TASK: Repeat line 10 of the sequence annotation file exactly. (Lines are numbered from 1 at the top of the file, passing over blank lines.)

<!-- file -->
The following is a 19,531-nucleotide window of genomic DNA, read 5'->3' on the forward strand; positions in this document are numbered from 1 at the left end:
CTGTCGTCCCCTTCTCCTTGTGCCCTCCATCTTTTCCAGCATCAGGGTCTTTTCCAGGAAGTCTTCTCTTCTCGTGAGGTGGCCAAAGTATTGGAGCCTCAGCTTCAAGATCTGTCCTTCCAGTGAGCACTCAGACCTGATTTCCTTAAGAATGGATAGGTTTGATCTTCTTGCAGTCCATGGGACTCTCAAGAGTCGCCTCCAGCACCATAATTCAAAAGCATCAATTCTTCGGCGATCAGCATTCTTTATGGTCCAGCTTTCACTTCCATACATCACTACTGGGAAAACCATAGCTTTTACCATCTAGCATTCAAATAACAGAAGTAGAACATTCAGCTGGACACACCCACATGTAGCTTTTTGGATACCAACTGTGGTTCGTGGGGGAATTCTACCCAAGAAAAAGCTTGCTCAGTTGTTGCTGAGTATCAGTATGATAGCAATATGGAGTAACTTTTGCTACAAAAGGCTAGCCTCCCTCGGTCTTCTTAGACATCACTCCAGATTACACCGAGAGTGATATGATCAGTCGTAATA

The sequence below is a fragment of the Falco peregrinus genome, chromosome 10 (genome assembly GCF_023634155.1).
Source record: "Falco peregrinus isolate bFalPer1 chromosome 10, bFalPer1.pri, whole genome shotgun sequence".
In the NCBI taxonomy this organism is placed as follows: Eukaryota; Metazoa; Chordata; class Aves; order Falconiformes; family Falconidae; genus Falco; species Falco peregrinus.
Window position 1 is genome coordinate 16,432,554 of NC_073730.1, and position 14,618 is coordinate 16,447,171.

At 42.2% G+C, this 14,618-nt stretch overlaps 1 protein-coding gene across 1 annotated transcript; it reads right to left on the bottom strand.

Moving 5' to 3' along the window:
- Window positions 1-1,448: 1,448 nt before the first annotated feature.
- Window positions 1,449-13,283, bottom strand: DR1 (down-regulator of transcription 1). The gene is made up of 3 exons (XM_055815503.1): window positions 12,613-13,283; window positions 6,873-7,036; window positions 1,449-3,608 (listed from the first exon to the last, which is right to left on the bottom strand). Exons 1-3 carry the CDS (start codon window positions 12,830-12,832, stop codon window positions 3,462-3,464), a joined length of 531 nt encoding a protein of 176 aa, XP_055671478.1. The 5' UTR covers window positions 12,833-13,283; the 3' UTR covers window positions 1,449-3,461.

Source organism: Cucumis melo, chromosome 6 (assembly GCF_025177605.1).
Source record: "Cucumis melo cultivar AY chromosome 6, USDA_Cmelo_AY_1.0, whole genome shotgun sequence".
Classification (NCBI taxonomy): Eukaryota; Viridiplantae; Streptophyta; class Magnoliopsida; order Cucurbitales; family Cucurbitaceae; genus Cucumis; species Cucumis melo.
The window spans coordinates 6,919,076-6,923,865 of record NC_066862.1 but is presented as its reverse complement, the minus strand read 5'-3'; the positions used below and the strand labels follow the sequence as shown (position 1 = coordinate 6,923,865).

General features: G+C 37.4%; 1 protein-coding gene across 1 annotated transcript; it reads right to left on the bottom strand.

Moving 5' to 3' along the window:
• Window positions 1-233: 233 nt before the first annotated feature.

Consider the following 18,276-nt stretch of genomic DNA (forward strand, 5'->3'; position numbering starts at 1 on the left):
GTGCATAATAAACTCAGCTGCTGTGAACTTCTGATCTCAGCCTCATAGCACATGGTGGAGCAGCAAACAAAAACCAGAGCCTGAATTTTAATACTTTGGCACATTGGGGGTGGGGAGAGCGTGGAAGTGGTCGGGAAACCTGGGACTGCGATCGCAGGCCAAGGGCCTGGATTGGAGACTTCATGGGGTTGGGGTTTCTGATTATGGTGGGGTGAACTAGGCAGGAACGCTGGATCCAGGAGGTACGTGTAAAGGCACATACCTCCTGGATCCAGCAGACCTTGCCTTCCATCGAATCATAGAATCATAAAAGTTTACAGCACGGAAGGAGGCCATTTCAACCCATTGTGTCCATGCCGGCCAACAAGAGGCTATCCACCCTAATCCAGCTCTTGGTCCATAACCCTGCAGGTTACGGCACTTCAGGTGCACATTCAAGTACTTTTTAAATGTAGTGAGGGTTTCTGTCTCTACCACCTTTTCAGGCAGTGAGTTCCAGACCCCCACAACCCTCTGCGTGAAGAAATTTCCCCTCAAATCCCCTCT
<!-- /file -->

- Window positions 1,449-13,283, bottom strand: DR1 (down-regulator of transcription 1). The gene is made up of 3 exons (XM_055815503.1): window positions 12,613-13,283; window positions 6,873-7,036; window positions 1,449-3,608 (listed from the first exon to the last, which is right to left on the bottom strand). Exons 1-3 carry the CDS (start codon window positions 12,830-12,832, stop codon window positions 3,462-3,464), a joined length of 531 nt encoding a protein of 176 aa, XP_055671478.1. The 5' UTR covers window positions 12,833-13,283; the 3' UTR covers window positions 1,449-3,461.